Concerning the solar panel which is directly connected to a fixed load, R8 & R9 have been chosen in such a way that the maximum energy that you can measure is the same as the one above (18.5mW). R = U²/P, with U = 5V and P = 18.5mW.
Resolution for this part is (when chosing the 2.56V ADC reference) 10mV which corresponds to a 0.29uW resolution.
For the logging part, the ATtiny87 has a 256kbits SPI EEPROM connected to it, allowing a one-month logging capability for 4 bytes of data taken every 6 minutes (3 voltages + one parameter bytes). Once again, I don't need the maximum resolution that the ADC can provide (10bits) but just a worst case energy harvesting scenario, so 8 bits are enough (and I'm not even mentioning the internal reference & amplifier gain precisions). One could argue that I could also have chosen a Flash storage chip or an external SD card. Well, I mainly chose this solution because I wanted to collect the data every month and because it was simpler this way .
The microcontroller has a 32k crystal connected to one of its timers to have a (quite) accurate time base. The U7 connector is present on the board to allow data export through the ATtiny serial interface (ie you just have to connect these lines to a FTDI232 serial to USB converter).
The MAX1551 li-ion battery charger is here to allow logging battery charge at any point in time, and the brand new ADP162 LDO 3.3V regulator from Analog Devices has been chosen, as it has a very low quiescent current (7uA for 1mA load) and a very low dropout voltage (7mV for 10mA load). Current consumption of the whole circuit is 635uA in sleep mode, which gives me a nice theoritical 38 days autonomy for the 580mAh Li-Ion batteries I just bought. Here is the picture of the assembled board:
Please note that on this board, you'll have to monitor (well, maybe once a month) the voltage of the BT1 battery in case it is full. But nothing to worry if you choose a high capacity Li-ion battery . Therefore, one improvement could be to allow the ATtiny to discharge the solar energy harvesting battery, but I'm not sure that it is crucial.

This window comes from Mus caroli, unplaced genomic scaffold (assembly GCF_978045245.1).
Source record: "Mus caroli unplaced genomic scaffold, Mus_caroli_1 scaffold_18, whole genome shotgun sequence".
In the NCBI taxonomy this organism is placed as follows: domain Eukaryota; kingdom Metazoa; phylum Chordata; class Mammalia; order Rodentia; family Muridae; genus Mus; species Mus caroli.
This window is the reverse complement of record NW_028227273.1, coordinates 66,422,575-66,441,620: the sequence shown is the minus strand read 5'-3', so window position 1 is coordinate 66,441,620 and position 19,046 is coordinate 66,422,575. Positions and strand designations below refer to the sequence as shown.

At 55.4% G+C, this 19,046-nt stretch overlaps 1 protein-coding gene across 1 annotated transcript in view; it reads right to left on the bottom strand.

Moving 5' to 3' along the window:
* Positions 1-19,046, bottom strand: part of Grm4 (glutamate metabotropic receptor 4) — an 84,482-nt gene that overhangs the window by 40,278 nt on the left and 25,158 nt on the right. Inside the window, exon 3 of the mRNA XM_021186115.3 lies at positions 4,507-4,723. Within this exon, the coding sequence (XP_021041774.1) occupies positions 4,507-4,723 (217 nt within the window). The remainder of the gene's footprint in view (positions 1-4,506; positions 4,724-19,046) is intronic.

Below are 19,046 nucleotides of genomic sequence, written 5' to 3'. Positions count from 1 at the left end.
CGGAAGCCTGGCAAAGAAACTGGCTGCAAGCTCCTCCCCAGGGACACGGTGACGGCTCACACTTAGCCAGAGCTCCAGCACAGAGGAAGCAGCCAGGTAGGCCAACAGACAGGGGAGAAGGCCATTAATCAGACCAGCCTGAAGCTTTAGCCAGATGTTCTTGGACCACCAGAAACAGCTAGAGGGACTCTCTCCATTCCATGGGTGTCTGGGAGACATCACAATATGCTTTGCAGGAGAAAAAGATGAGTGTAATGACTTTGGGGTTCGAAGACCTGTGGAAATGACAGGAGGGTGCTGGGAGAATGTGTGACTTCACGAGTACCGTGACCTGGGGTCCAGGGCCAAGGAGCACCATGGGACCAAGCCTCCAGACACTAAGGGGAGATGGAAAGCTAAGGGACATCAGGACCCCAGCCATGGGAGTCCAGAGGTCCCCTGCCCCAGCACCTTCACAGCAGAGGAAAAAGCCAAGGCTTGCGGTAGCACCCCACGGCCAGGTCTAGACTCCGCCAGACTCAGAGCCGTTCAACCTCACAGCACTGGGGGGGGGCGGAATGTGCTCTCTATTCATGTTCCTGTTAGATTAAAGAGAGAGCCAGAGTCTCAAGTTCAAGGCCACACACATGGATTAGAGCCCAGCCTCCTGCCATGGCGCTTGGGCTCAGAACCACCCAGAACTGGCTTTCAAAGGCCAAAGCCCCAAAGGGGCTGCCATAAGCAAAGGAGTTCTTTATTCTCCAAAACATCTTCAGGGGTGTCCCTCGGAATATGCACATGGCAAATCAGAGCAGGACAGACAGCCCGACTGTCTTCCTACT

Do I have beautiful graphs to show you? Not yet! I wanted to publish this article on my blog as soon as I had a fully tested board so you may want to do the measurements at the same time as me. But I can already tell you that this BQ25504 chip is quite impressive! The few tests I already made showed that it has a better efficiency than a solar panel directly connected to fixed load.
So here are the files in case you want to join the initiative ;), let's build a database of energy measurements!:
By the way, the computations performed in the main.c file with floats is just for your information and debug. You will want to remove all this part as I found that computations with floats in an ATtiny takes a lot of space (DUH...) but also corrupted data stored in the ram space on my platform (my guess is because of a stack/heap collision)... If you still want to use this functionality, you may want to find a way to do this computation with only multiplication and bit shfiting . Be aware that if you're not familiar with the structure of an AVR microcontroller memory space, these bugs are practically impossible to find.
Still reading? Ok, just because it is you, here are the energy measurements I had today at home :
Not bad right? Average harvested energy for this 24h period is 244uW for the BQ25504 and 141uW for the fixed load.
This was during a semi-cloudy / sunny day in mid-december in Switzerland. The board was approximately 3 meters from the window, solar panels facing up, with the axis platform > window > south west :